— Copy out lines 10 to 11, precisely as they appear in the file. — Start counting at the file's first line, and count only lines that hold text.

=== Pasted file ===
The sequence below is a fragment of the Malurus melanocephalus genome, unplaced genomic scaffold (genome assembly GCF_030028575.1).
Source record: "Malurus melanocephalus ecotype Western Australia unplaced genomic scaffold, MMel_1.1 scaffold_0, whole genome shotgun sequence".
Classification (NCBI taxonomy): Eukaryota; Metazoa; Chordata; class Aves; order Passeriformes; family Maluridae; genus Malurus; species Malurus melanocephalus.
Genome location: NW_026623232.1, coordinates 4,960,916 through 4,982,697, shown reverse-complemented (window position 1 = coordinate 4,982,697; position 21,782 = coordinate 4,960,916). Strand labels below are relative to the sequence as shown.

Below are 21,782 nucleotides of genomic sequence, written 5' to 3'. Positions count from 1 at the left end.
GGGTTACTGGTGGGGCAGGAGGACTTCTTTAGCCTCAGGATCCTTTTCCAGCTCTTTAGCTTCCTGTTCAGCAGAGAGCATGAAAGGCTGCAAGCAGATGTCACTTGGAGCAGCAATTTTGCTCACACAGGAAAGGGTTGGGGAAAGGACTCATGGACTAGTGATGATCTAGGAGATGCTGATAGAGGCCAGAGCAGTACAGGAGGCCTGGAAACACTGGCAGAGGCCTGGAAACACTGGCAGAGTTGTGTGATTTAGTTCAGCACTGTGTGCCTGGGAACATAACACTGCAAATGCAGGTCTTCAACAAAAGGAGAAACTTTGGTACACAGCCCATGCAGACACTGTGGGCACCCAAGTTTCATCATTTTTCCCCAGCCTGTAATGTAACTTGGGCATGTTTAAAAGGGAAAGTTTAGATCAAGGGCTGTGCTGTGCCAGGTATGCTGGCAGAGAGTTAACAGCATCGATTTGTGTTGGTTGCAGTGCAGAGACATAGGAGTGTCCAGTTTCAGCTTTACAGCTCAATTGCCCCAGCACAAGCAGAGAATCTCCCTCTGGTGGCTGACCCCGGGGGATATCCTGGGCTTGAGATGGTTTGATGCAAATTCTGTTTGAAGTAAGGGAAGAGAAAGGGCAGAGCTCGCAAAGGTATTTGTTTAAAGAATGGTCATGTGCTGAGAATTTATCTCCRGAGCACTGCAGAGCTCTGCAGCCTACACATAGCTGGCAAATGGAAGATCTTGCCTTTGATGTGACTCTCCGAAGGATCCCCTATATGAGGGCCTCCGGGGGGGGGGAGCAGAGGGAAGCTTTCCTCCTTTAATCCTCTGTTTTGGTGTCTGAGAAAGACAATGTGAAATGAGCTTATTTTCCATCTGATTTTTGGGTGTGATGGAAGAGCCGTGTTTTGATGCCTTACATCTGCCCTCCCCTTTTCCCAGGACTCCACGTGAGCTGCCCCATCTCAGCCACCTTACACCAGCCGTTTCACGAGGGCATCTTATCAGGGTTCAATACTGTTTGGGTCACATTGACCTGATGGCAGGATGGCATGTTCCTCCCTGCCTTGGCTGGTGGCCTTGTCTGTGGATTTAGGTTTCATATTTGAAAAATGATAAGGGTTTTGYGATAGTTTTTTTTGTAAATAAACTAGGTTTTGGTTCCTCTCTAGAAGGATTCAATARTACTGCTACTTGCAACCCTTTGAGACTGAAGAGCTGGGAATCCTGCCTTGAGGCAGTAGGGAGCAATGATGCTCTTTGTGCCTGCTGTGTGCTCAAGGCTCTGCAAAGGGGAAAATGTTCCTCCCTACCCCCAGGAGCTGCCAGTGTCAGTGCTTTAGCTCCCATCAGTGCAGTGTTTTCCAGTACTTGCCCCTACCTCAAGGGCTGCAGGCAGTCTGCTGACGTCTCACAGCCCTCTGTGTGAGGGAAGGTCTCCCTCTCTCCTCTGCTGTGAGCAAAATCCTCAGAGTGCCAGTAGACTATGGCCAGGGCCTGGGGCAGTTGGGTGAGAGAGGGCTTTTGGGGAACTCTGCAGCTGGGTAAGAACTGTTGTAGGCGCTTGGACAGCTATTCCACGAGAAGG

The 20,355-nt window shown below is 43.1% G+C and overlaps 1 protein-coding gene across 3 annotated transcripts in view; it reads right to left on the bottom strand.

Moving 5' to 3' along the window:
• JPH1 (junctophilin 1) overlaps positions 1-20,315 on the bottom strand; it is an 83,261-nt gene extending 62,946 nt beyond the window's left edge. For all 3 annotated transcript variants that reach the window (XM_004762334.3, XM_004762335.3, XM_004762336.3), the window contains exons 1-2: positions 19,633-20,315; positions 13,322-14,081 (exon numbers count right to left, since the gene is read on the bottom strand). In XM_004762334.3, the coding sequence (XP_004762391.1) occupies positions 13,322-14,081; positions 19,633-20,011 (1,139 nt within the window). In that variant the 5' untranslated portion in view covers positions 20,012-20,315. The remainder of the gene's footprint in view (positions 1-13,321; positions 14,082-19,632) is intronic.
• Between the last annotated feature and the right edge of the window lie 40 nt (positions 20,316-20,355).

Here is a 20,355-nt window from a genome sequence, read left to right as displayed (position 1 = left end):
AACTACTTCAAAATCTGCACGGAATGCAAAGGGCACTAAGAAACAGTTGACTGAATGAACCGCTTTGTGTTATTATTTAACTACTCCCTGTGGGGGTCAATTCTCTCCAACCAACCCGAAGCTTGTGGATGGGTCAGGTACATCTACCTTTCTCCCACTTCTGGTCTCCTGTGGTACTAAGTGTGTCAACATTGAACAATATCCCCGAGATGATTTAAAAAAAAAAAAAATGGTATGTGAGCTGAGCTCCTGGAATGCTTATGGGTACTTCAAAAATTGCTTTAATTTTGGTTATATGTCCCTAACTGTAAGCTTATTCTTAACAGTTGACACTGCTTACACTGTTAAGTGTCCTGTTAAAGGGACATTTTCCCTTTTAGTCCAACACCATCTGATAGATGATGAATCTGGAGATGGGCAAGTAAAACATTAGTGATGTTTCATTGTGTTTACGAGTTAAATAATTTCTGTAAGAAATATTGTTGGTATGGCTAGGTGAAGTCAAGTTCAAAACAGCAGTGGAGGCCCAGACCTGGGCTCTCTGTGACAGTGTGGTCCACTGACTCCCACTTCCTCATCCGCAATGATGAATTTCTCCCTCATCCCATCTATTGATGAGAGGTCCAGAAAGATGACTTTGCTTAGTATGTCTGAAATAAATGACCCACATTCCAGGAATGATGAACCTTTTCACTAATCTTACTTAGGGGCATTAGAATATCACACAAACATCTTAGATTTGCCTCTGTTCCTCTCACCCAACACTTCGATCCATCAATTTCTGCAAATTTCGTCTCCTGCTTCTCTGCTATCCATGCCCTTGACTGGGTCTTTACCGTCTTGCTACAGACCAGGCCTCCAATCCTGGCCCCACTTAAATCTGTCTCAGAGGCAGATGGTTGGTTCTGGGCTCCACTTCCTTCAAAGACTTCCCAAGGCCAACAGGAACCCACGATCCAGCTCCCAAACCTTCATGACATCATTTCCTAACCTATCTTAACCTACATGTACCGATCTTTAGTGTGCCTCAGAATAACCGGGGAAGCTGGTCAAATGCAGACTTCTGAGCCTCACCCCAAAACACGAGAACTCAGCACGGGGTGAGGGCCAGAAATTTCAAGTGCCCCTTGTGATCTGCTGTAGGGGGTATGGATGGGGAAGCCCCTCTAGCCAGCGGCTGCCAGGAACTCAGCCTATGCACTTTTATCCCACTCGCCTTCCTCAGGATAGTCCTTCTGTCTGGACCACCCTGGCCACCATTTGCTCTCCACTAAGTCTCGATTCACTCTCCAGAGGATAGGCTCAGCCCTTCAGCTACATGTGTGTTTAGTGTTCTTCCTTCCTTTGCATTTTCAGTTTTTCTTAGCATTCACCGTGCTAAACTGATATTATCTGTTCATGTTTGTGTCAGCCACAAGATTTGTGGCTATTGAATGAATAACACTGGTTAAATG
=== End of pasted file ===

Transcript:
• Between the last annotated feature and the right edge of the window lie 40 nt (positions 20,316-20,355).

Here is a 20,355-nt window from a genome sequence, read left to right as displayed (position 1 = left end):